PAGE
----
Roger Bybee review of Embedded with Organized Labor
in WorkingUSA, Volume 13, Issue 2, Spring, 2010
The past three decades of labor history have been largely scarred by tragic defeats and heartbreaking disappointments, enfeebling the labor movement to the point where it represents just 7.6% of private0sector workers and 12.4% overall.
"Beginning with the PATCO disaster in 1981, when thousands of striking air traffic controllers were fired and replaced, the US labor movement entered a dark decade of lost strikes and lockouts," as former CW staffer and freelance writer Steve Early grimly recounts in Embedded With Organized Labor. "Many anti-concession battles ended badly at Phelps-Dodge, Greyhound, Hormel, International
Eastern., Continental Airlines, International Paper, and other firms. "
But over the same period, labor has witnessed flashes of extraordinary fearlessness, surges toward greater internal democracy, bold and creative, strategic thinking , and, increasing ly, an eagerness to rebuild itself as a social movement speaking with moral authority for working Americas.
Although "embedded" as a staffer with the Communication Workers for 27 years, Early maintained the autonomy that allowed him to rigorously analyze labor's problems and prospects and function as in the unique role of a "participatory journalist," writing nearly 300 articles for a variety of leftist and other publications. Embedded With Organized Labor reflects the sharp insights Early accumulated directly from his years of experience and his omnivorous reading of important books on labor. The result is a smoothly blended and extraordinarily readable set of essays exploring key issues such as the increasingly insecure and anxious lives of the contemporary working class as movingly documented by Barbara Ehrenreich's Nickled and Dimed and other books , the "business unionism" which has limited labor's ability to stand up for broad conception of social justice, including the women and people of color within in its own ranks, and the devastating impact of corporate globalization on both workers in the US and abroad.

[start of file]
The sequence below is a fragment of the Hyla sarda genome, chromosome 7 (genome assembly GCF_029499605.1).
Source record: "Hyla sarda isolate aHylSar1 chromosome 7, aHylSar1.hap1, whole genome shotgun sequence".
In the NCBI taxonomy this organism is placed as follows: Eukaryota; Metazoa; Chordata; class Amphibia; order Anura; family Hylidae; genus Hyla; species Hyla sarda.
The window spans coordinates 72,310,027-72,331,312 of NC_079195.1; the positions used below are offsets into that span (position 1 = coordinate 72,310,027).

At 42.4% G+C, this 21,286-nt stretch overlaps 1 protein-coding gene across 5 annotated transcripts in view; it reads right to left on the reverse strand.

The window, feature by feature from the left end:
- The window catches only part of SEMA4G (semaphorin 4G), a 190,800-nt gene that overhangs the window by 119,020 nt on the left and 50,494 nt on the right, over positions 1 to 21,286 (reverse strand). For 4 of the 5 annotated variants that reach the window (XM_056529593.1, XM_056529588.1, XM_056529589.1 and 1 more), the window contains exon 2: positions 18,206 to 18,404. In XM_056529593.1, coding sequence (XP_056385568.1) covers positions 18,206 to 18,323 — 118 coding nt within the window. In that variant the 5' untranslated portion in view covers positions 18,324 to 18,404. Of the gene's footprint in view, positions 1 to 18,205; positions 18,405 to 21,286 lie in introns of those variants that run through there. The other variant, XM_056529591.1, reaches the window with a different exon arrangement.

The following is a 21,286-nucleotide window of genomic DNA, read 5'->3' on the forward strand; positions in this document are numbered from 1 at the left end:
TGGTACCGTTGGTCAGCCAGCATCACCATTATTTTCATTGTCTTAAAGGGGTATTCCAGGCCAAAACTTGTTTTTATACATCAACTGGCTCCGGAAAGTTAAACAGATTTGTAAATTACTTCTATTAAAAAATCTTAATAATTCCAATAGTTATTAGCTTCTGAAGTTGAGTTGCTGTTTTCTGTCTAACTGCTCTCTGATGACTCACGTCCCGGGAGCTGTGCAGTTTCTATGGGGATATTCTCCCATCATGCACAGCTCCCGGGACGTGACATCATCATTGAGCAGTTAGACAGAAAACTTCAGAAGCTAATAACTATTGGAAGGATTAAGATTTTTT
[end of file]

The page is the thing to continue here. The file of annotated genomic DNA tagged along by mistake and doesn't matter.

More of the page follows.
But most importantly, Early challenges labor on its failure to practice genuine internal democracy and he sharply scrutinizes a host of new strategic proposals, using a very tough standard of analysis. What makes Early's book so authoritative is his both his sense of fairness (e.g., his discussion of Walter Reuther incorporates both the UAW leader's visionary and progressive side as well as his glaring failure to challenge the auto corporations over the control of production. ) and his credibility as a veteran of labor wars. Early has been a labor journalist, organizer, negotiator, contract campaign coordinator, and strike strategist for CWA. Thus, says Early, "If there's criticism of other unions or the behavior of fellow trade unionists in the book--and there's plenty of that in some sections--it's never in the form of potshots from sidelines or 'Monday morning quarterbacking' from an ivory tower."